Curb appeal – From the street, the home looks clean, fresh, and inviting. Fresh landscaping and flowers won’t change the size or location, but they certainly add charm. When two homes are identical in the same neighborhood, a higher price may come to down to something as simple as views, or paint colors, or the overall taste of the homeowner.
Valuing a home will never be an exact science, but if you buy wisely, keep your home updated and in good repair, you should recoup most if not all of your investment.
[highlight]Intelligent Timing and Pricing[/highlight]
Pricing a home for sale is as much art as science, but there are a few truisms that never change.
• Fair market value attracts buyers, overpricing never does.
• The first two weeks of marketing are crucial.
• The market never lies, but it can change its mind.
Fair market value is what a willing buyer and a willing seller agree by contract is a fair price for the home. Values can be impacted by a wide range of reasons but the two largest are location and condition. Generally, fair market value can be determined by comparables – other similar homes that have sold or are currently for sale in the same area.
Sellers often view their homes as special which tempts them to put a higher price on the home, believing they can always come down later, but that’s a serious mistake. Overpricing prevents the very buyers who are eligible to buy the home from ever seeing it. Most buyers shop by price range, and look for the best value in that range.
Your best chance of selling your home is in the first two weeks of marketing. Your home is fresh and exciting to buyers and to their agents. With a sign in the yard, a description in the local Multiple Listing Service, distribution across the Internet, open houses, broker’s caravan, ads, and email blasts to your listing agent’s buyers, your home will get the greatest flurry of attention and interest in the first two weeks.
If you don’t get many showings or offers, you’ve probably overpriced your home, and it’s not comparing well to the competition. Since you can’t change the location, you’ll have to improve the home’s condition or lower the price. Consult with your agent and ask for feedback. Perhaps you can do a little more to spruce up your home’s curb appeal, or perhaps stage the interior to better advantage.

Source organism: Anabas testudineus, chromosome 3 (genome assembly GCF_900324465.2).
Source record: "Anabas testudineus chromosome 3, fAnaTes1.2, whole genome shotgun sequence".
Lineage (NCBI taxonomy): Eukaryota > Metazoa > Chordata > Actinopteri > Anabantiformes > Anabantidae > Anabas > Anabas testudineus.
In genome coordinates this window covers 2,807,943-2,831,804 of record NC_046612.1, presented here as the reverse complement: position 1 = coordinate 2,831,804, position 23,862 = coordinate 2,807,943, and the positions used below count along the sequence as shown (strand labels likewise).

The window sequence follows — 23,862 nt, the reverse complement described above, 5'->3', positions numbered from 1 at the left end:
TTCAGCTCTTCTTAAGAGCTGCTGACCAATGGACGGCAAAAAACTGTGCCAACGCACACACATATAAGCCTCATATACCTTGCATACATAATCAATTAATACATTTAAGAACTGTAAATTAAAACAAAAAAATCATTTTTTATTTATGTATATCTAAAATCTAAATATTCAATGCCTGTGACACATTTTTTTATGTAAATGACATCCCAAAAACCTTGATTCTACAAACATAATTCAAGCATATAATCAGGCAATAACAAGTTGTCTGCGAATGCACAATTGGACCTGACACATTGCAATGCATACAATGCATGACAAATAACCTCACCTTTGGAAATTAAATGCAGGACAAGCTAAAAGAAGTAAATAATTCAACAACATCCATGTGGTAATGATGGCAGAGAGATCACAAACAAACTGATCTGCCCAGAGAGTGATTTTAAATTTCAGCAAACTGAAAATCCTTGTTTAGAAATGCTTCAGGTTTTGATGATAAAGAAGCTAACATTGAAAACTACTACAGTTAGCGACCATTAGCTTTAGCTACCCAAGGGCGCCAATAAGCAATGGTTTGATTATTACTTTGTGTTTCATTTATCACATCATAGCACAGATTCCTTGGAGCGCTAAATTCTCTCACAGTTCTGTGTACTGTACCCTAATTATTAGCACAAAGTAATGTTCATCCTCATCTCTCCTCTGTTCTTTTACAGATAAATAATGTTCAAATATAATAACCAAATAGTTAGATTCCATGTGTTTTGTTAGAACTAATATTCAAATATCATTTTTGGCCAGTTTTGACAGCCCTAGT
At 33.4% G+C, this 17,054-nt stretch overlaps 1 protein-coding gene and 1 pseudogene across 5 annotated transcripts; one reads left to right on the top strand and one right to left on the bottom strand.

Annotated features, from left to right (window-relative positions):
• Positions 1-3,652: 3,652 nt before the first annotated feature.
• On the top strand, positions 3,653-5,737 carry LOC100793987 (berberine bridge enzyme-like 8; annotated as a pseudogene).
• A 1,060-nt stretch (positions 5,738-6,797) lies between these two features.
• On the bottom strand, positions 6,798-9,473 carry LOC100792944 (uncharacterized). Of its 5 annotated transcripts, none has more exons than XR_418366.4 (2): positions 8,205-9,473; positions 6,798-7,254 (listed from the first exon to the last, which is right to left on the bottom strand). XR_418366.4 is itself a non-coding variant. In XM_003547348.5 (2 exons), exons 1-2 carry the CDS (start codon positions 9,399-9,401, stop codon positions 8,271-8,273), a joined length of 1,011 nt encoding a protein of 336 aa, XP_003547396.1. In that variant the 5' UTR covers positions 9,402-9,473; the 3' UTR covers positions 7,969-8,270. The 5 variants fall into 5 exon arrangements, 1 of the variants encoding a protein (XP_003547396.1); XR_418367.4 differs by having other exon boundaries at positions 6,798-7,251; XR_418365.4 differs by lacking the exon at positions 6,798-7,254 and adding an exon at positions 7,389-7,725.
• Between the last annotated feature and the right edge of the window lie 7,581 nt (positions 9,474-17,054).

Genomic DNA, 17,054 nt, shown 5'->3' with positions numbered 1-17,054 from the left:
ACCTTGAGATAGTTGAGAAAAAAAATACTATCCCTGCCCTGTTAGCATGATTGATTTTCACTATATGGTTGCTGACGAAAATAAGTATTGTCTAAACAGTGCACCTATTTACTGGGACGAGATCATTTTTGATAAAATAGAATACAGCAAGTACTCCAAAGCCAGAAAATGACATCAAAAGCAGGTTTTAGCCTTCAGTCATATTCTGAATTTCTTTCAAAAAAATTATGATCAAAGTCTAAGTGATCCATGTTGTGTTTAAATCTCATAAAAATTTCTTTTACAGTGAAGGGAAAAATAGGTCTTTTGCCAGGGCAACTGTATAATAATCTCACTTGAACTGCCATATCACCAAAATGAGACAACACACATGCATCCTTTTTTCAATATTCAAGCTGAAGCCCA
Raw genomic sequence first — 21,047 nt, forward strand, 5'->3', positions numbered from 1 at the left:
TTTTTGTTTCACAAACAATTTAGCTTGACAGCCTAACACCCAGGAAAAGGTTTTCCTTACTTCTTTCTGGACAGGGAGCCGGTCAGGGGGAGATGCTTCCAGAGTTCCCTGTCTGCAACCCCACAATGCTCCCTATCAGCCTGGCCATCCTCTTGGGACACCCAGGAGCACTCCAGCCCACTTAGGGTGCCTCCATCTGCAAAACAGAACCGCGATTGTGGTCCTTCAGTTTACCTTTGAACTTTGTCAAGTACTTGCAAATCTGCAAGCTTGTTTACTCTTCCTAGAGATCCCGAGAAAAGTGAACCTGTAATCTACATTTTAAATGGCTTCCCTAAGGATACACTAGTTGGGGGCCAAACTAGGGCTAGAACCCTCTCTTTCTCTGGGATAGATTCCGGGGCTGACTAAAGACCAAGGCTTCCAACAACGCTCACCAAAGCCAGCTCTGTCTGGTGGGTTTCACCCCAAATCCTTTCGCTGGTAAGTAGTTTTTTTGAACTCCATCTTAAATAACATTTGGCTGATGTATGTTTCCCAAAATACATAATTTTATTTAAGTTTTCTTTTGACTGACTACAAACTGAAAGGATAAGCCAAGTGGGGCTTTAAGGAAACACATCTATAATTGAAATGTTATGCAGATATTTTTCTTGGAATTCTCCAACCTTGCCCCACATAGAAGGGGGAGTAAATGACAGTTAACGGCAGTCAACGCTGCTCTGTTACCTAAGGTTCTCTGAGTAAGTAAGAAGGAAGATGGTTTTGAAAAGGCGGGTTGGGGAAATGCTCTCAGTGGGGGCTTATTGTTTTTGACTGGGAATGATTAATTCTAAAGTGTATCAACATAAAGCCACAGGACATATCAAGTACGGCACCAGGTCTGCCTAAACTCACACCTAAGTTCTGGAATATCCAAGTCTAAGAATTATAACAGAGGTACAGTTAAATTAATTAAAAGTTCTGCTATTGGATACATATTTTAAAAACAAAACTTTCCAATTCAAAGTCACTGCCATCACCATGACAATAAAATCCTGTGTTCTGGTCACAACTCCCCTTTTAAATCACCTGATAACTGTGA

The market can always change its mind and give your home another chance, but by then you’ve lost precious time and perhaps allowed a stigma to cloud your home’s value. Intelligent pricing isn’t about getting the most for your home – it’s about getting your home sold quickly at fair market value.
[highlight]The Home Search Process For Buyers[/highlight]
• Ten percent of home buyers first looked online for information about the home buying process.
• The use of the Internet in the home search dipped slightly to 88 percent from a high of 90 percent in 2009 as the demographics of home buyers shifted to slightly older repeat buyers from younger first-time buyers.
• Real estate agents were viewed as a useful information source by 98 percent of buyers who used an agent while searching for a home.
• The typical home buyer searched for 12 weeks and viewed 12 homes.
• Nine in ten recent buyers were satisfied with the home buying process.
• Eighty-nine percent of buyers purchased their home through a real estate agent or broker—a share that has steadily increased from 69 percent in 2001.